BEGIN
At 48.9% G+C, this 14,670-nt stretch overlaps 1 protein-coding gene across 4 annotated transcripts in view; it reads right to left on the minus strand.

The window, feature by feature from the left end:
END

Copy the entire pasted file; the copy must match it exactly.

At 48.9% G+C, this 14,670-nt stretch overlaps 1 protein-coding gene across 4 annotated transcripts in view; it reads right to left on the minus strand.

The window, feature by feature from the left end: